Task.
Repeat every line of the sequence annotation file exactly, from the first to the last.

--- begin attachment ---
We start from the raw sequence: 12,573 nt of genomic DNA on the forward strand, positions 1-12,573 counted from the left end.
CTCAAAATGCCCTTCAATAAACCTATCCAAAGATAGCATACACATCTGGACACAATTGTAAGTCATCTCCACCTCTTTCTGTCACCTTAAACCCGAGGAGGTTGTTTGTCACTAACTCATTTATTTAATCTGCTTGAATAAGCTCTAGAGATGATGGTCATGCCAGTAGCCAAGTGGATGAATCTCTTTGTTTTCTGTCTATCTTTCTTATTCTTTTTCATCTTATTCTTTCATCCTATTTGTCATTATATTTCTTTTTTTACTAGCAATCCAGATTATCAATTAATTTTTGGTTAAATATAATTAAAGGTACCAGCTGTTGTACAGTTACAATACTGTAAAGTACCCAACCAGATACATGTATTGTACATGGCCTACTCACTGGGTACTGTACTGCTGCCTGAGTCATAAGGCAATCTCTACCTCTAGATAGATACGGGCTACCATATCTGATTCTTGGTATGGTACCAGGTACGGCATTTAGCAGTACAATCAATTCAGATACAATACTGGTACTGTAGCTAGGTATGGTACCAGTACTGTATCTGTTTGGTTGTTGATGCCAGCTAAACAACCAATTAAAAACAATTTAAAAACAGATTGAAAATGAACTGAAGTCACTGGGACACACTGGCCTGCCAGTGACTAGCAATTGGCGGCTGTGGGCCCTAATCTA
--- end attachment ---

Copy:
We start from the raw sequence: 12,573 nt of genomic DNA on the forward strand, positions 1-12,573 counted from the left end.
CTCAAAATGCCCTTCAATAAACCTATCCAAAGATAGCATACACATCTGGACACAATTGTAAGTCATCTCCACCTCTTTCTGTCACCTTAAACCCGAGGAGGTTGTTTGTCACTAACTCATTTATTTAATCTGCTTGAATAAGCTCTAGAGATGATGGTCATGCCAGTAGCCAAGTGGATGAATCTCTTTGTTTTCTGTCTATCTTTCTTATTCTTTTTCATCTTATTCTTTCATCCTATTTGTCATTATATTTCTTTTTTTACTAGCAATCCAGATTATCAATTAATTTTTGGTTAAATATAATTAAAGGTACCAGCTGTTGTACAGTTACAATACTGTAAAGTACCCAACCAGATACATGTATTGTACATGGCCTACTCACTGGGTACTGTACTGCTGCCTGAGTCATAAGGCAATCTCTACCTCTAGATAGATACGGGCTACCATATCTGATTCTTGGTATGGTACCAGGTACGGCATTTAGCAGTACAATCAATTCAGATACAATACTGGTACTGTAGCTAGGTATGGTACCAGTACTGTATCTGTTTGGTTGTTGATGCCAGCTAAACAACCAATTAAAAACAATTTAAAAACAGATTGAAAATGAACTGAAGTCACTGGGACACACTGGCCTGCCAGTGACTAGCAATTGGCGGCTGTGGGCCCTAATCTA